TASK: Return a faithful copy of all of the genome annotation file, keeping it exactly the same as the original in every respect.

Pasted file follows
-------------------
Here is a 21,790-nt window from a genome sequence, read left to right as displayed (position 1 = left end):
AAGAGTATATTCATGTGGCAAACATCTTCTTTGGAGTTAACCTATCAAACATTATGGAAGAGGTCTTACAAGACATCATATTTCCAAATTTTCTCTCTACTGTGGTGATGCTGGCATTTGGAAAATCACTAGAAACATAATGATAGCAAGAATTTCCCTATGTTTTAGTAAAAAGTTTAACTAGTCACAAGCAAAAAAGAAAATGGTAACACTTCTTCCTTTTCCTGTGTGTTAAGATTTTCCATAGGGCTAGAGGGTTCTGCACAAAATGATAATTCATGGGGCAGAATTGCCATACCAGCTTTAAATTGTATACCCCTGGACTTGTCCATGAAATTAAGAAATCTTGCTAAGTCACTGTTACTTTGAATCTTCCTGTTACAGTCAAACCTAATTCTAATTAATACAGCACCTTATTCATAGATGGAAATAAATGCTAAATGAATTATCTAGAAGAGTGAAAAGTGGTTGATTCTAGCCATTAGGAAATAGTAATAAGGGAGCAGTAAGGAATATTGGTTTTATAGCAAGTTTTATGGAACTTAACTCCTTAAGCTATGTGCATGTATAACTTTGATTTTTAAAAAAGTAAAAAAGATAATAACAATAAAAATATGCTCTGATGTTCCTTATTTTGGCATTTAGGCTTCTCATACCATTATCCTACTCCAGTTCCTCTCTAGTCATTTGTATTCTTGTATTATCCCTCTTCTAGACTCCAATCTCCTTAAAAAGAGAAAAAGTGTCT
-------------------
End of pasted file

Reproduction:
Here is a 21,790-nt window from a genome sequence, read left to right as displayed (position 1 = left end):
AAGAGTATATTCATGTGGCAAACATCTTCTTTGGAGTTAACCTATCAAACATTATGGAAGAGGTCTTACAAGACATCATATTTCCAAATTTTCTCTCTACTGTGGTGATGCTGGCATTTGGAAAATCACTAGAAACATAATGATAGCAAGAATTTCCCTATGTTTTAGTAAAAAGTTTAACTAGTCACAAGCAAAAAAGAAAATGGTAACACTTCTTCCTTTTCCTGTGTGTTAAGATTTTCCATAGGGCTAGAGGGTTCTGCACAAAATGATAATTCATGGGGCAGAATTGCCATACCAGCTTTAAATTGTATACCCCTGGACTTGTCCATGAAATTAAGAAATCTTGCTAAGTCACTGTTACTTTGAATCTTCCTGTTACAGTCAAACCTAATTCTAATTAATACAGCACCTTATTCATAGATGGAAATAAATGCTAAATGAATTATCTAGAAGAGTGAAAAGTGGTTGATTCTAGCCATTAGGAAATAGTAATAAGGGAGCAGTAAGGAATATTGGTTTTATAGCAAGTTTTATGGAACTTAACTCCTTAAGCTATGTGCATGTATAACTTTGATTTTTAAAAAAGTAAAAAAGATAATAACAATAAAAATATGCTCTGATGTTCCTTATTTTGGCATTTAGGCTTCTCATACCATTATCCTACTCCAGTTCCTCTCTAGTCATTTGTATTCTTGTATTATCCCTCTTCTAGACTCCAATCTCCTTAAAAAGAGAAAAAGTGTCT